Paraffin-embedded kidney sections were deparaffinised and incubated with primary antibodies against collagen IV (dilution 1:1000, Abcam Ltd, Cambridge, USA), fibronectin (dilution 1:500, Abcam), or 8-hydroxy-2'–deoxyguanosine (8-OHdg) (dilution 1:200, Cell Signaling Technology, Beverly, USA) at 4°C overnight, followed by horseradish peroxidase anti-rabbit Envision system (Dako Tokyo, Japan) the following day.

Alternatively, frozen sections were incubated in the widely used markers of murine macrophage populations, rat anti-mouse F4/80 monoclonal antibody (dilution 1:100, ABD Serotec, USA) or rat anti-mouse CD68 antibody (dilution 1:100, ABD Serotec) for one hour. Thereafter, they were incubated with a secondary HRP labelled goat anti-rat antibody for 30 min (ABD Serotec, dilution 1:200).

Antigen-antibody reactions were visualized with 3.3diaminobenzidine tetrahydrochloride (Dako) and counterstained. The tissue specimens were examined by light microscopy using the Olympus photomicroscope. For fibronectin, collagen IV, 8-OHdg, CD68, and F4/80, six consecutive non-overlapping fields from each section of renal cortex were photographed under high magnification. Stained areas were quantified using Image J software (NIH, UK).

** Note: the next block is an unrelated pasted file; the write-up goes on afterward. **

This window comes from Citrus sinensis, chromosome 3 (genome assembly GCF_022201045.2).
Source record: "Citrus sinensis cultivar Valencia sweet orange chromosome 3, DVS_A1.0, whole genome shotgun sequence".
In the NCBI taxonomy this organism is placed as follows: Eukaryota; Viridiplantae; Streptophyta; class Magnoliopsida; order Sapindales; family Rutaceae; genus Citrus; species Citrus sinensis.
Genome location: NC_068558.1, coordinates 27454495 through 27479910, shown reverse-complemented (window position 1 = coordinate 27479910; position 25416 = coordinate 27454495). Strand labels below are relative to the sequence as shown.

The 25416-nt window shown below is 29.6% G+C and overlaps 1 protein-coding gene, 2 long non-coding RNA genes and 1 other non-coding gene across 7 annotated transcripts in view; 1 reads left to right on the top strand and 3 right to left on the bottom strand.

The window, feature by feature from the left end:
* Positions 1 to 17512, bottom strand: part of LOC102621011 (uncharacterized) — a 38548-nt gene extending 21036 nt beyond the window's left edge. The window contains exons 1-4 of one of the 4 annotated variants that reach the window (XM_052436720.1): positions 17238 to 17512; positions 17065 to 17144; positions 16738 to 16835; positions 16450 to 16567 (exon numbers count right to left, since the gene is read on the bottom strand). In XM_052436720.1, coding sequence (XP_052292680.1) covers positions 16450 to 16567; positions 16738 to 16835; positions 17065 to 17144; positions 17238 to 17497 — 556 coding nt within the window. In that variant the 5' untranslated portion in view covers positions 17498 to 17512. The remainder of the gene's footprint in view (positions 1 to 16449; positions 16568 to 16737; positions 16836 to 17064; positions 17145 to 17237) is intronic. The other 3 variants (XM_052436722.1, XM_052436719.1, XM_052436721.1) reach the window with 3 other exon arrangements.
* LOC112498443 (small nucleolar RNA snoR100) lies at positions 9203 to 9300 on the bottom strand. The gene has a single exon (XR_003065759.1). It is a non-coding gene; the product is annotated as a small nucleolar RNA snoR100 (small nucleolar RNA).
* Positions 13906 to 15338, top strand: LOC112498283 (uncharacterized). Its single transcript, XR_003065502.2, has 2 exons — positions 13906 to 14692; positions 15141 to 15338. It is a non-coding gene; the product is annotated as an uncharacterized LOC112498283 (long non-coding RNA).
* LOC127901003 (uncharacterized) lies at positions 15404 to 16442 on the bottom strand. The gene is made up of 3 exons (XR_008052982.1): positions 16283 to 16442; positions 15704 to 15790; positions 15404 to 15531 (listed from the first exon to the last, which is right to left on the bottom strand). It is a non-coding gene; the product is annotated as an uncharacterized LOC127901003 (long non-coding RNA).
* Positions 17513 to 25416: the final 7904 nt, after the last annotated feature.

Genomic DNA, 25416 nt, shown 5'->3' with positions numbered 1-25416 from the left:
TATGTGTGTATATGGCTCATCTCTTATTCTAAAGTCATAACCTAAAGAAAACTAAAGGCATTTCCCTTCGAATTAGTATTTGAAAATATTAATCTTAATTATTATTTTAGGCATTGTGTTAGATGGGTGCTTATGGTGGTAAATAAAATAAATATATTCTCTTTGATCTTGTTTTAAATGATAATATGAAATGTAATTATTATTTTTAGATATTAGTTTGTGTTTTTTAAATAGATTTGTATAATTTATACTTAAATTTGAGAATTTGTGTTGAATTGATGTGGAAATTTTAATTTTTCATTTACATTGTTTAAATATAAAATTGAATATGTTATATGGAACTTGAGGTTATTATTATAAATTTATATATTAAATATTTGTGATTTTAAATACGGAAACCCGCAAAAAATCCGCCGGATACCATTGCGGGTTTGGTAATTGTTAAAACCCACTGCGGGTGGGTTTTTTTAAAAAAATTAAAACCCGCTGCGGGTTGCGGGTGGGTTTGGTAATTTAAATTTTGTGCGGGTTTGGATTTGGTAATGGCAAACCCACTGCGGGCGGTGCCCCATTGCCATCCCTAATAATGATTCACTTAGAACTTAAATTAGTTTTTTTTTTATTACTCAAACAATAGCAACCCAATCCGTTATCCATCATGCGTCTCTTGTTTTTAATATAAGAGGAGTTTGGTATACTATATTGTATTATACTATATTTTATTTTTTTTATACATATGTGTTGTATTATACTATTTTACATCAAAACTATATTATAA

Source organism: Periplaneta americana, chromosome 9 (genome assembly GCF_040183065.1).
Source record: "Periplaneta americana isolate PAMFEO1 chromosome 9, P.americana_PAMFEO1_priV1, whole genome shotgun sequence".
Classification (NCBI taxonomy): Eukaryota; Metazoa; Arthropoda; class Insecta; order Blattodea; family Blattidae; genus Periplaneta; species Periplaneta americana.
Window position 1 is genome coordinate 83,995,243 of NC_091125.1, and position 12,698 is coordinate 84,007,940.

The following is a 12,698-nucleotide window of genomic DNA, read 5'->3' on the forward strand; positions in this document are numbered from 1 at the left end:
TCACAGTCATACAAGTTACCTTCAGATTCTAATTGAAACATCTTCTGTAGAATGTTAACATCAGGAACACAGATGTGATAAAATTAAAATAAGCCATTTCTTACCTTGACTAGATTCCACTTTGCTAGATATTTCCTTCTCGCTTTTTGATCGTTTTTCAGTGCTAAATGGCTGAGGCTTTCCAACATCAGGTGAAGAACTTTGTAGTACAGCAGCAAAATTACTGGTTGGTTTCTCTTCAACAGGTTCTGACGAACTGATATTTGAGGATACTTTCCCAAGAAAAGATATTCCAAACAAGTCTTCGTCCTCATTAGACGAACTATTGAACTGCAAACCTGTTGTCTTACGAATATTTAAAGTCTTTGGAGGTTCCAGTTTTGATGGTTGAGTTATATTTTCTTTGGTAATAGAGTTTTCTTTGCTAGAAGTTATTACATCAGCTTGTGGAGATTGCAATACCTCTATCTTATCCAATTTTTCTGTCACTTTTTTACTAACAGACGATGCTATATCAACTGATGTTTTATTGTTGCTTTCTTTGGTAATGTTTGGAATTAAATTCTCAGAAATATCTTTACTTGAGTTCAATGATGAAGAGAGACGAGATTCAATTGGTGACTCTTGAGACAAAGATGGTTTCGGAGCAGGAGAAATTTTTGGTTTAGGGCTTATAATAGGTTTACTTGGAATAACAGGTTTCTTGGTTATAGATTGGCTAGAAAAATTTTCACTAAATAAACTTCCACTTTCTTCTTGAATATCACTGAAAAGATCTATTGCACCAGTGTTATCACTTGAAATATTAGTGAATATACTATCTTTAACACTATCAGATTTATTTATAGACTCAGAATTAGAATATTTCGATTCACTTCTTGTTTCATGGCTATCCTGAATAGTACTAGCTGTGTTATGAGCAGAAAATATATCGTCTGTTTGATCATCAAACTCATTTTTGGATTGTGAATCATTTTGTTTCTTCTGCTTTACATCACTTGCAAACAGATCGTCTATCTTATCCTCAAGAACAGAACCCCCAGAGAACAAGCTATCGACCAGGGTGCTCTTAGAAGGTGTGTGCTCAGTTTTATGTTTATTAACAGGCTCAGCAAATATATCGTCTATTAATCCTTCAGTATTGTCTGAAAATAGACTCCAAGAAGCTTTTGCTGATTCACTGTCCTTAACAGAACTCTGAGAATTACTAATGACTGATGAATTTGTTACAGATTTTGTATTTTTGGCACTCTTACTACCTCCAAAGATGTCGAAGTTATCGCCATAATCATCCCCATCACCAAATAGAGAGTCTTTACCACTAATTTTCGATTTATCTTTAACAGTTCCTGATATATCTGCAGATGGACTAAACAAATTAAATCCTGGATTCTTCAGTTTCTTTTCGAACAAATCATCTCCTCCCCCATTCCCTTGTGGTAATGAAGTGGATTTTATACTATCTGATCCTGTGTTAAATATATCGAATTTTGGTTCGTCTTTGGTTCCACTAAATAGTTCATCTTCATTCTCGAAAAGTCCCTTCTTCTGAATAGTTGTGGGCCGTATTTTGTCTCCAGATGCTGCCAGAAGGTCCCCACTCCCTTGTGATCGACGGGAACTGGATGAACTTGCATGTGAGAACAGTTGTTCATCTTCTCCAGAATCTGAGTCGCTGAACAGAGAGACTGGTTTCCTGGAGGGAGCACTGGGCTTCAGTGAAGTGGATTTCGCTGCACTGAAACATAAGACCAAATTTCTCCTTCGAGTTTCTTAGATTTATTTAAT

RT PCR

RNA was extracted and RT-PCR was performed as previously described [14]. PCR primers are previously published [14], or are available from the authors upon request. The results are presented as fold change compared to control after normalisation to β-actin.

Statistical methods

Results are expressed as mean ± standard error of the mean (SEM). Data were analysed using analysis of variance (ANOVA), and post-hoc Bonferroni tests to make between-group comparisons. To compare plasma glucose levels during the IPGTT, a two-way ANOVA was performed and between-group differences were determined using Tukey’s post hoc test. Analyses were carried out using GraphPad Prism 6.0 (GraphPad Software, San Diego, USA) and P value < 0.05 was considered statistically significant.

Results

Maternal obesity increases adiposity in the presence of obesity and STZ

As expected, animals fed HFD from weaning until Week 32 had increased body weight compared to control (P < 0.0001 for all groups vs. CC; Fig 1A). There was no difference in body weight of offspring of obese mothers weaned to a normal chow diet compared to control. Maternal obesity was associated with increased body weight in offspring fed HFD and given a further diabetes-related insult with STZ (CH-STZ vs. HH-STZ, P < 0.01).

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Fig 1. Anthropometric measures performed at Week 32.